The workflow designer with two activities: a List Item Lookup and a Get Dynamic Values.

  11. Open the Toolbox pane in Visual Studio, expand the Control Flow node, and then drag If into the bottom of the Sequence under the GetDynamicValueProperties.

  12. In the Condition box of the If, enter OrientationStage=="HR paperwork".

  13. Open the Toolbox pane in Visual Studio, expand the SP - Utilities node, and then drag Email into the Then box of the If activity.

  14. Select the Email activity. In the Properties pane, set the values of the Body, Subject, and To properties. In each case, choose the callout button . . . for the property and use the Expression Editor that opens to set the property's value as in the following table. These are C# string expressions, so use quotation marks exactly as shown. The Title here is a variable that you assigned earlier to the Title field of the list item (which holds the name of the employee).

    • Body: Title + " is waiting in the lobby to fill out benefits and employment forms."
    • Subject: Title + " is ready for HR paperwork"
    • To: new System.Collections.ObjectModel.Collection<string>() {"your_O365_email"}

    Replace the placeholder, your_O365_email, with the identity that you use to sign in to your Office 365 developer account, such as *alias*@*O365domain* This is a C# string so it must be in quotation marks.

  15. Open the Toolbox pane in Visual Studio, expand the Runtime node, and then drag TerminateWorkflow into the Else box of the If activity.

  16. Select the TerminateWorkflow activity and in the Properties pane, set the Reason to the following, including the quotation marks: "Not at HR paperwork stage.". The designer should now look the following:

    Figure 5. Workflow designer when the workflow is complete

    The workflow designer with activities for "List Item Lookup", "Get Dynamic Value", and an "If Then Else" structure. Email is the activity in the Then part and Terminate Worklow is the activity in the Else.

Run and test the add-in

  1. Use the F5 key to deploy and run your add-in. Visual Studio makes a temporary installation of the add-in on your test SharePoint site and immediately runs the add-in. The Workflow Manager's Test Service Host console also opens.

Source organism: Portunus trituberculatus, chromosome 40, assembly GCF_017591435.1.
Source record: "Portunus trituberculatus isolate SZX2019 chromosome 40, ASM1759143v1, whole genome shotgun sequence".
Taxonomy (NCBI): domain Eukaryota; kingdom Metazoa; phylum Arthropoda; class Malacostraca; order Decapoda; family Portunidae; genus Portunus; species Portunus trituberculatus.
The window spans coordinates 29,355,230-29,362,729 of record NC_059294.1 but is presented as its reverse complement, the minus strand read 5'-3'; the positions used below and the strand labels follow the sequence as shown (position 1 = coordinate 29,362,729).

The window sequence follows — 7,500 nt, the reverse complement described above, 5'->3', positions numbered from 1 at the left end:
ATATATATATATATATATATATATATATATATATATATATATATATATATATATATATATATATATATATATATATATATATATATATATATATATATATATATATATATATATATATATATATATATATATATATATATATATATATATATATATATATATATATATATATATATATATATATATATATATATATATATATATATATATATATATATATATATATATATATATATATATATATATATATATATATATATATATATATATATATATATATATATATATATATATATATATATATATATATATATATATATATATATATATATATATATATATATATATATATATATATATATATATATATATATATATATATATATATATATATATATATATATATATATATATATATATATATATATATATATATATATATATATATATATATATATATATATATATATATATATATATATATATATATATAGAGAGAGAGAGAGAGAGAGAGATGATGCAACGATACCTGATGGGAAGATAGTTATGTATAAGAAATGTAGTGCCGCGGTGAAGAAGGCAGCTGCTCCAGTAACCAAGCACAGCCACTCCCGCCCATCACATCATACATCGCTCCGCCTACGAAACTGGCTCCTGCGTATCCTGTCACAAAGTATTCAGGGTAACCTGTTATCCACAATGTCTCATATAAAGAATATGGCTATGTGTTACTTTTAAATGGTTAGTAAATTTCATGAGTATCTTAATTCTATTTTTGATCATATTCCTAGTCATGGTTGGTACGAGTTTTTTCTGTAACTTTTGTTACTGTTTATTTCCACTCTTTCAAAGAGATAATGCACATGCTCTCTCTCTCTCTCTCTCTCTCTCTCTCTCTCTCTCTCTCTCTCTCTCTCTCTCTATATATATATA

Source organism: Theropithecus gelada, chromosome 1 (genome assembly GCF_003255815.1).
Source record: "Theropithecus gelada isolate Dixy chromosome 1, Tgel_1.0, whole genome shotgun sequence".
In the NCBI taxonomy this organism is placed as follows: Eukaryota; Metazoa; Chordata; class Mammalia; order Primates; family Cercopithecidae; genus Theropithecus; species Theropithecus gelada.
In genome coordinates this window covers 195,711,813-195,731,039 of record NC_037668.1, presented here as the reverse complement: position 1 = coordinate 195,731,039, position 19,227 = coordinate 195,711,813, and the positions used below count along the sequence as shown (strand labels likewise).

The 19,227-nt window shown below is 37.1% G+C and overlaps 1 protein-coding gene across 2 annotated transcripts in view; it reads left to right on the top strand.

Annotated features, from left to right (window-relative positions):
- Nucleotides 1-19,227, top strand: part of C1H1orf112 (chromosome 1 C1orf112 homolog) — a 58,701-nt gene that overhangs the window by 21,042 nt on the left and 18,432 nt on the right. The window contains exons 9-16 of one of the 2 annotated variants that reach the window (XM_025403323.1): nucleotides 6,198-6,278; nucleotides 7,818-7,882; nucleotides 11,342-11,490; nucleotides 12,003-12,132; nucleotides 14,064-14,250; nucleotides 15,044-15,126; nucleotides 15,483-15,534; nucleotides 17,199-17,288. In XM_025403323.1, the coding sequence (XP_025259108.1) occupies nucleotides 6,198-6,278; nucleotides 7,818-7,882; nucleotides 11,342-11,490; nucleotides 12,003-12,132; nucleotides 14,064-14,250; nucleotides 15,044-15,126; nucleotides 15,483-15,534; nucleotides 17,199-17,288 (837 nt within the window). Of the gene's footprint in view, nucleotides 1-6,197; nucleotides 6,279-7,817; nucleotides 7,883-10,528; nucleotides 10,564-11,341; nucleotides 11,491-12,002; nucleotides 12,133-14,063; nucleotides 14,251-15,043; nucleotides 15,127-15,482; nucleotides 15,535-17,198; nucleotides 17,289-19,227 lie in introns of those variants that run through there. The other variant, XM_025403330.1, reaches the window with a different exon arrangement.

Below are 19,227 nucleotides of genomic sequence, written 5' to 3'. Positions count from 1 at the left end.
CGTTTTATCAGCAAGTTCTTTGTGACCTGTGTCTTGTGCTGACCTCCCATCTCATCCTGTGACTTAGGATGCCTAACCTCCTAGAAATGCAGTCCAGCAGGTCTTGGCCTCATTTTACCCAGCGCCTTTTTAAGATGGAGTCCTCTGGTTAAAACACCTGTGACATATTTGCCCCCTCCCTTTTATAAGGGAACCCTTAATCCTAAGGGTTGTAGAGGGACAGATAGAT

2. When the add-in's default page opens, open one of the items for editing, and set the value of Orientation Stage to HR paperwork.

    In the Test Service Host console, an indication appears that the workflow has started. Shortly after, there is an indication that the workflow has completed. The following is an example:

    Figure 6. Test Service Host console

    The workflow Test Service Host window with a line saying that the workflow has started, followed by a line saying that it has completed. The GUID of the workflow instance is at the beginning of each line.


    If the Test Service Host console does not open, you may need to enable workflow debugging. Right-click the project name in Solution Explorer and select Properties. Open the SharePoint tab on the Properties pane and select the Enable Workflow debugging check box.

  3. Go to the email inbox (Outlook) of your Office 365 developer account. There is an email with the subject "Employee is ready for HR paperwork" where Employee is the name of the employee whose item you edited. The body of the email says "Employee is waiting in the lobby to fill out benefits and employment forms." The following is an example:

    Figure 7. Email sent by workflow

    An email message in Outlook from the workflow with subject "Cassie Hicks is ready for HR paperwork" and body "Cassie Hicks is waiting in the lobby to fill out benefits and employement forms."


    If the workflow begins but never completes, and the email is not sent, try ending the debugging session and trying F5 again a few times before you conclude there is something wrong in your code. Sometimes the problem is in SharePoint Online. If you are still having problems, try adding a content type called ListFieldsContentType, if there isn't one already, to the ContentTypes section of the schema.xml file. The following is an example of the markup:

    <ContentType ID="0x0100781dd48170b94fdc9706313c82b3d04c" Name="ListFieldsContentType" Hidden="TRUE"></ContentType>

    Copy the entire FieldRefs section of the NewEmployee content type into this new content type. Save the project, retract, and try F5 again.

  4. To end the debugging session, close the browser window or stop debugging in Visual Studio. Each time that you select F5, Visual Studio retracts the previous version of the add-in and installs the latest one.

  5. You will work with this add-in and Visual Studio solution in other articles, and it's a good practice to retract the add-in one last time when you are done working with it for a while. Right-click the project in Solution Explorer and select Retract.

Next steps

In the next article in this series, you'll add a custom page and style to a SharePoint-hosted SharePoint Add-in.